Tumblr Themes

Photo Post Thu, Apr. 10, 2014 1 note

arxsec:

Cybersecurity: How to Kill the Heartbleed BugApril 9 (Bloomberg) –- HighQ Chief Strategy Officer Prateek Kathpal and Berkeley Varitronics Systems CEO Scott Schober discuss the Heartbleed bug …

Gonna discuss this issue

arxsec:

Cybersecurity: How to Kill the Heartbleed Bug

Gonna discuss this issue




Photo Post Thu, Apr. 10, 2014 1 note

arxsec:

THE FIRST SECRET TO HACKING EDUCATIONWhen I was in kindergarten, I took an IQ test. Wait too long, my parents were told, and you can’t accurately judge ‘native intellectual ability.’ So at 5 …

arxsec:

THE FIRST SECRET TO HACKING EDUCATION




Photo Post Sat, Apr. 05, 2014 93 notes

thenewenlightenmentage:

Flare Bursts From Sun
On Feb. 24, 2014, the sun emitted a significant solar flare, peaking at 7:49 p.m. EST. NASA’s Solar Dynamics Observatory (SDO), which keeps a constant watch on the sun, captured images of the event. These SDO images from 7:25 p.m. EST on Feb. 24 show the first moments of this X-class flare in different wavelengths of light — seen as the bright spot that appears on the left limb of the sun. Hot solar material can be seen hovering above the active region in the sun’s atmosphere, the corona.
Solar flares are powerful bursts of radiation, appearing as giant flashes of light in the SDO images. Harmful radiation from a flare cannot pass through Earth’s atmosphere to physically affect humans on the ground, however — when intense enough — they can disturb the atmosphere in the layer where GPS and communications signals travel.
Image Credit: NASA/SDO

thenewenlightenmentage:

Flare Bursts From Sun

On Feb. 24, 2014, the sun emitted a significant solar flare, peaking at 7:49 p.m. EST. NASA’s Solar Dynamics Observatory (SDO), which keeps a constant watch on the sun, captured images of the event. These SDO images from 7:25 p.m. EST on Feb. 24 show the first moments of this X-class flare in different wavelengths of light — seen as the bright spot that appears on the left limb of the sun. Hot solar material can be seen hovering above the active region in the sun’s atmosphere, the corona.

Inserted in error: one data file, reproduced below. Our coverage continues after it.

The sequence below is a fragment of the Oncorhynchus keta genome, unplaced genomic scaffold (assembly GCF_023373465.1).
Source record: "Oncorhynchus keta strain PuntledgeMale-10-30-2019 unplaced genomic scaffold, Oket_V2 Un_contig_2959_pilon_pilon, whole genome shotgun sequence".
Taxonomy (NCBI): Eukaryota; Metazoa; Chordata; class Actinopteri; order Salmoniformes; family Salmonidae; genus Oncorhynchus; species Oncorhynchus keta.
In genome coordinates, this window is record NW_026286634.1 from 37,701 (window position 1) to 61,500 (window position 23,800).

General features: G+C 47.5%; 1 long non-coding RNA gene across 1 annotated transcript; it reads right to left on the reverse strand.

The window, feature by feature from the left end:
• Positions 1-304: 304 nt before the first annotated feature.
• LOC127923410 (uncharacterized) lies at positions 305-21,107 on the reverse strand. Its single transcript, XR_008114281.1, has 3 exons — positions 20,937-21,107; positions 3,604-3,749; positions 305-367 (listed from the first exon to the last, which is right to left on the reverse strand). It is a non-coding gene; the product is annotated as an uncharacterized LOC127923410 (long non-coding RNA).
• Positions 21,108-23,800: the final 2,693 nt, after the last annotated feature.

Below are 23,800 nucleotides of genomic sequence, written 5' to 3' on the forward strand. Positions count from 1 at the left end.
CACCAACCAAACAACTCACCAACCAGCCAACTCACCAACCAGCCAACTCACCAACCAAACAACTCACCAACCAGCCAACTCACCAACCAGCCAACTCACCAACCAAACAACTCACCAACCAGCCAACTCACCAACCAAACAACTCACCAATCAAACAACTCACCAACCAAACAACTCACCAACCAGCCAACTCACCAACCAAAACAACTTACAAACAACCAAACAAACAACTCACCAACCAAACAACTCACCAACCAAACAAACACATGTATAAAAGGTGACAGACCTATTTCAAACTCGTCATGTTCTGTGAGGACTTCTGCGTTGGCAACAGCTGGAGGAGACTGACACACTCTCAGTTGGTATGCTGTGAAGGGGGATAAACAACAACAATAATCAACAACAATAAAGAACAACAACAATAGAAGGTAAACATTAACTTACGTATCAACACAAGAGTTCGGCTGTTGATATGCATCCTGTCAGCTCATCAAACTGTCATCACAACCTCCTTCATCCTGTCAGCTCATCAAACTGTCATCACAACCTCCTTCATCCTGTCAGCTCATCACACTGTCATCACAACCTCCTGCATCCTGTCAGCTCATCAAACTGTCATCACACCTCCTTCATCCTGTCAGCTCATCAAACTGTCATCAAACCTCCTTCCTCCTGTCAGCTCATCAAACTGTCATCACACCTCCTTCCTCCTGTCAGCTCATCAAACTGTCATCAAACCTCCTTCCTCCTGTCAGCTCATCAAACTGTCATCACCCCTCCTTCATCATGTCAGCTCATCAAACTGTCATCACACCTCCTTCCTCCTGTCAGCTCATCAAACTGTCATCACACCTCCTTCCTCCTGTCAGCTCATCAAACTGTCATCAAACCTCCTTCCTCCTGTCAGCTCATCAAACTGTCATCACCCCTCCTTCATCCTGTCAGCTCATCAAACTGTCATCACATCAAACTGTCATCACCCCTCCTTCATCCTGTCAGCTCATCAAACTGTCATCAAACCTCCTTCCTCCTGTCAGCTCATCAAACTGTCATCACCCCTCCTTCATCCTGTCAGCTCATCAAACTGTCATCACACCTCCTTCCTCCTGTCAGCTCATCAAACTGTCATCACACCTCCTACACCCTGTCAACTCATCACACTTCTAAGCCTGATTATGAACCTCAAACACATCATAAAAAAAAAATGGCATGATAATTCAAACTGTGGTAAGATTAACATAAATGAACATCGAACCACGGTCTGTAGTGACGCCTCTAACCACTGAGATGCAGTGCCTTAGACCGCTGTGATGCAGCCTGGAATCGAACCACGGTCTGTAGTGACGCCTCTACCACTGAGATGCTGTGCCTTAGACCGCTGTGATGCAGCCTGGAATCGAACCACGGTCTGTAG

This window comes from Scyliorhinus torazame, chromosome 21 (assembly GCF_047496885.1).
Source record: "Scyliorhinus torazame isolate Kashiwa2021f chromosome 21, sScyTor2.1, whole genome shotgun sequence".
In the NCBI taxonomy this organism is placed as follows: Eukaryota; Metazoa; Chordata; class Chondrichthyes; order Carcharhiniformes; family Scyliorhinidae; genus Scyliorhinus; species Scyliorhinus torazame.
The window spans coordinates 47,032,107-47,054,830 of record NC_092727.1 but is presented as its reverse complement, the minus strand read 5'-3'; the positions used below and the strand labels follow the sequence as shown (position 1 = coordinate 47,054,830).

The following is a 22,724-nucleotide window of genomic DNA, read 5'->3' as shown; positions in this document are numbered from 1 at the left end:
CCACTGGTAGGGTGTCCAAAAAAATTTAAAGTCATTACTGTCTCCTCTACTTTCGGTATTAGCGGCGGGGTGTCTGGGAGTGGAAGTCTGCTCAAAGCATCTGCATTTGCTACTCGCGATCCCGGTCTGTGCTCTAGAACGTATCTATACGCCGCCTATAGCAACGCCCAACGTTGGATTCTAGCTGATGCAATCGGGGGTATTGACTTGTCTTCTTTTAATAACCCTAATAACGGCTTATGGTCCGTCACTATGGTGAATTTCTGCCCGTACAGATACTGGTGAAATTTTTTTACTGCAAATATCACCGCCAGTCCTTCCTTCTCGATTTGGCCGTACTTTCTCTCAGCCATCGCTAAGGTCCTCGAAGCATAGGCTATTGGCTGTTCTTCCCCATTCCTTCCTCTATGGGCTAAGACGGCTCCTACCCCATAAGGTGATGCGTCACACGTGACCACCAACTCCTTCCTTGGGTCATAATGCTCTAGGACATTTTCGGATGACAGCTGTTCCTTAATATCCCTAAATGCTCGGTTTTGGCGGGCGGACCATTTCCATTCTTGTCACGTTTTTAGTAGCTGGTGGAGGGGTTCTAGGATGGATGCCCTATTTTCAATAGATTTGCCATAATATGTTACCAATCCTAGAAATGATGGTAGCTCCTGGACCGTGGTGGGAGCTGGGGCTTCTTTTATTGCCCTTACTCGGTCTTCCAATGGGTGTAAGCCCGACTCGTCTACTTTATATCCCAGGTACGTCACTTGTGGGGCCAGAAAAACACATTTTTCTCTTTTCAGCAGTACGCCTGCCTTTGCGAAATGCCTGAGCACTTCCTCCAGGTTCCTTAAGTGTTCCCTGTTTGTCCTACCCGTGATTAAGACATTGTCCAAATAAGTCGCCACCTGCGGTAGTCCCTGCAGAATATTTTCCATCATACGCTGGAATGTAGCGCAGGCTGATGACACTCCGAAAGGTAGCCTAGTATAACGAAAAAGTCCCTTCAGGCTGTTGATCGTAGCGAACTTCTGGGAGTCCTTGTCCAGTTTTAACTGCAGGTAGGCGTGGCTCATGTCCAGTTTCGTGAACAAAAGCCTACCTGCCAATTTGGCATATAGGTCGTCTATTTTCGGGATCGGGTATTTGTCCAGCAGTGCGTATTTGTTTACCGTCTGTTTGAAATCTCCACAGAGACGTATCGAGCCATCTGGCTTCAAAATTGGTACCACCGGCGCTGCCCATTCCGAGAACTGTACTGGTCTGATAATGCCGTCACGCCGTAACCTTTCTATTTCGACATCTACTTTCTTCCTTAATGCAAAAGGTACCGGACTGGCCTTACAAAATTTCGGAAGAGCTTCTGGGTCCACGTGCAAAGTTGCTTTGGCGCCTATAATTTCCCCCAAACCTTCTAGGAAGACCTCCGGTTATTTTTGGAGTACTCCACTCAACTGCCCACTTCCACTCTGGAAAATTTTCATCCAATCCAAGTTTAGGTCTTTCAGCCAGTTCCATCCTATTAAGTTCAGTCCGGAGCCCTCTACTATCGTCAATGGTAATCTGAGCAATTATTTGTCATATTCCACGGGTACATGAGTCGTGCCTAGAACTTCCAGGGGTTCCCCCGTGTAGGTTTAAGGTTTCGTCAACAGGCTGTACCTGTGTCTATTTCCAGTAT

Solar flares are powerful bursts of radiation, appearing as giant flashes of light in the SDO images. Harmful radiation from a flare cannot pass through Earth’s atmosphere to physically affect humans on the ground, however — when intense enough — they can disturb the atmosphere in the layer where GPS and communications signals travel.

Image Credit: NASA/SDO

(Source: Wired)




Photo Post Sat, Apr. 05, 2014 100 notes

thenewenlightenmentage:

CERN Accelerator Provides Clues to Ages of Largest Explosions in the Universe
What happens inside a dying star? A recent experiment at CERN’s REX accelerator offers clues that could help astrophysicists to recalculate the ages of some of the largest explosions in the universe.Core-collapse supernovae are spectacular stellar explosions that can briefly outshine an entire galaxy. They occur when massive stars – stars that are more than eight times as massive as our sun – collapse upon themselves. Huge amounts of matter and energy are ejected into space during these events. The cores of such stars then rapidly collapse and go on to form a neutron star or a black hole.